Breaking News
Translate

How St. Anne’s School survived for 150 years

As St. Anne’s School is set to mark its 150 Annevary beginning from 18 October, the school can be said to be the forerunner of all-girls’ school in Nigeria.

Our findings show that St. Anne School is the first school in Nigeria to offer formal education to the girl child.

Its history is traced back to the establishment of the CMS Girls Institution in Lagos in 1869 and Kudeti Girls School, Ibadan in 1899.  It is the merger of these two schools in 1950 that produced St Anne’s School, Molete, Ibadan.

 

How St. Anne’s School Began 1899

In Lagos, in the mid-1800’s there were a lot of Sierra Leonean & Brazilian immigrants who had come back home after a period of captivity overseas.

They were referred to as ‘Returnees’ and included Rev T.A B. Macaulay.  They had little faith in the primary & Technical Schools available at the time.

And believed instead in a more literary and academic education. Because of their insistence of a Secondary school, the CMS Grammar School was started by Rev T.A.B. Macaulay in 1859.

This school enjoyed popular support and taught more academic subjects like Grammar, Arithmetic, Geography and the Sciences.

This immigrant group had also come to appreciate the virtues of educating women to the same level as men.

As the Eagle & Critic, one of the local newspapers of that period put it, “if the woman is to be the helpmate to the man, it is quite clear.

That the nearer she is brought to the condition of the man the more perfect and congenially would she fulfil her task.

Therefore, a high-class education for women in Africa is an absolute necessity”

The clamours by this group of returnees and the unfortunate expulsion in 1867 of missionaries from Abeokuta all combined to convince the Anglican Mission of the necessity of starting a school in Lagos.

The Beginning and Birth of CMS Female Institution in 1869

This was the beginning and birth of the CMS Female Institution in 1869. Its first principal was Mrs Roper and the schools’ first premises was on what is now known as Broad Street.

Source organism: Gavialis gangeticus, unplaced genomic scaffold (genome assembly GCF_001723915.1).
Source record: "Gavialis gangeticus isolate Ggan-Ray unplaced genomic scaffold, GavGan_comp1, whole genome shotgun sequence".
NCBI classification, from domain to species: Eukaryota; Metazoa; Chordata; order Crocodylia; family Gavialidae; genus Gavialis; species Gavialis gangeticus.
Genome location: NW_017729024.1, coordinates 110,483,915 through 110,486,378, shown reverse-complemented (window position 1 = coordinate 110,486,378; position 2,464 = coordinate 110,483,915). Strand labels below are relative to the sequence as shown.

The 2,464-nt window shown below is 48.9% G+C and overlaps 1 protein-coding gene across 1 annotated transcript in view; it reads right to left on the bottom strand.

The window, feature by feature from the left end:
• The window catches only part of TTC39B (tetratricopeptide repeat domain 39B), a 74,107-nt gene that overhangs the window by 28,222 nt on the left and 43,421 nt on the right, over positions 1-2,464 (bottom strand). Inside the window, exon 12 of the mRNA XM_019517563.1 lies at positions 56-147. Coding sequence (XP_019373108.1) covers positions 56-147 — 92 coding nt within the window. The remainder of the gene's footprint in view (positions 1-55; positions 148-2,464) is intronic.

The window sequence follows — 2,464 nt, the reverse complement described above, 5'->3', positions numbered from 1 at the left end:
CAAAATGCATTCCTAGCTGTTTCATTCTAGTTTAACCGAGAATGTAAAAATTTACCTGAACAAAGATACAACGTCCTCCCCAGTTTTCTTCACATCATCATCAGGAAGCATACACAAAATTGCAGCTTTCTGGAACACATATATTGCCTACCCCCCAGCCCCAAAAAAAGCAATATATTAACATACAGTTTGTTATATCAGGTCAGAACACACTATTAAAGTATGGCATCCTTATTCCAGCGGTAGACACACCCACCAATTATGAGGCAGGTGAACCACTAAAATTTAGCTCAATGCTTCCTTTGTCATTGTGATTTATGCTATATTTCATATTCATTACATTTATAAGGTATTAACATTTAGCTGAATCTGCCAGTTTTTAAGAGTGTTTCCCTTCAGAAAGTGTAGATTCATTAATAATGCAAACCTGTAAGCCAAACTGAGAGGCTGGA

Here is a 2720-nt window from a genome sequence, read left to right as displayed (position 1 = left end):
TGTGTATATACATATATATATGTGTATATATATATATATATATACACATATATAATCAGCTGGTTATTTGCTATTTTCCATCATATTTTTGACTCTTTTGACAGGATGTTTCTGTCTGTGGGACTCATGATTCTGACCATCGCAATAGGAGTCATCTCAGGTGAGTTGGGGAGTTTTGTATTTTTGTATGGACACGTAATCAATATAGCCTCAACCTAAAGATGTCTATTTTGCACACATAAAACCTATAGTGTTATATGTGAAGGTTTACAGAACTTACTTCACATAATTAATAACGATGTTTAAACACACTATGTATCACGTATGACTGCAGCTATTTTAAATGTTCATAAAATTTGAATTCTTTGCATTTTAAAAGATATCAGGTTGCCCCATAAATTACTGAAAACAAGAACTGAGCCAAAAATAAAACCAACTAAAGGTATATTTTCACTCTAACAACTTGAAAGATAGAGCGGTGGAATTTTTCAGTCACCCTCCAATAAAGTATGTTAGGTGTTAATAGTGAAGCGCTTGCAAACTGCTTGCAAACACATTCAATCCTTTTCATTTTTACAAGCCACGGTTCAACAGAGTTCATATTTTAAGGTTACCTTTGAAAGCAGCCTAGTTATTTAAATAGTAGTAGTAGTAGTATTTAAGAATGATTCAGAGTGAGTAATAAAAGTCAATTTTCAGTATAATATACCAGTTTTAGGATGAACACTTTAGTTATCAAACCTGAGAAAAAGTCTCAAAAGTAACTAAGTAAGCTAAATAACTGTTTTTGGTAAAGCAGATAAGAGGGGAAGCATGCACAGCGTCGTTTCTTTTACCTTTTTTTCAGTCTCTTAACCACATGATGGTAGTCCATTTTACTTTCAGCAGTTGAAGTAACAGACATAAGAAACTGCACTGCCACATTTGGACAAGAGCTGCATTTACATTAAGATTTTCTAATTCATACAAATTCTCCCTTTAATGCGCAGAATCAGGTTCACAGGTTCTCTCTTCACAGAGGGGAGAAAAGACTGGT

Its permanent building is the site of what is now the present house for the provost of the Christ Church Cathedral, Marina.

The school was known as The CMS Female Institution. This was later changed to CMS Girls Seminary in 1891 & to CMS Girls School in 1926.

The school started with sixteen pupils and rose in number as it became more popular over the years.

By the beginning of the 20th Century, it became apparent that it was no longer enough to turn out young anglicized ladies.

And the subjects and teaching curriculum were changed to include even more academic and more vocational subjects.

St Anne Introduces School Uniforms in 1928

Alongside this, in 1928, school uniforms were formally introduced. The colour of the uniform was purple.

The school dress was a simple garment trimmed with mauve.  Straw hats bearing a badge with the school Motto – Courage, Modesty and Sincerity. These were also introduced in 1919 as part of the uniform.

Boarders wore white dresses to church on Sundays. By 1931 this change in curriculum had started to produce the desired results.

Two St Anne Girls  pass Cambridge for the first time 

For the first time in the history of women’s education in Nigeria, two girls from CMS Girls school, Alaba Cole & Omotayo Oyediran sat the Cambridge School Certificate Examination and were successful.

The school continued to grow in size and strength. And the need for more space for boarders and funding became more apparent.

The Broad Street site of the CMS Girls’ School in Lagos had become inadequate. This was when the decision was taken by the mission to merge the two schools.

So, the secondary school segment of the CMS Girls School with Kudeti Girls School were merged.  Reason for the merger was for the adequate space for a large population of students.

In 1950, students from Lagos travelled to Ibadan to join Kudeti Girls on the Molete site. The merger produced the school named St. Anne’s with the CMS-inspired motto: Courage, Modesty and Sincerity.

Attachments area

 

All rights reserved. This material and any other digital content on this platform may not be reproduced, published, broadcast, written or distributed in full or in part, without written permission from VANGUARD NEWS.

Disclaimer

Comments expressed here do not reflect the opinions of vanguard newspapers or any employee thereof.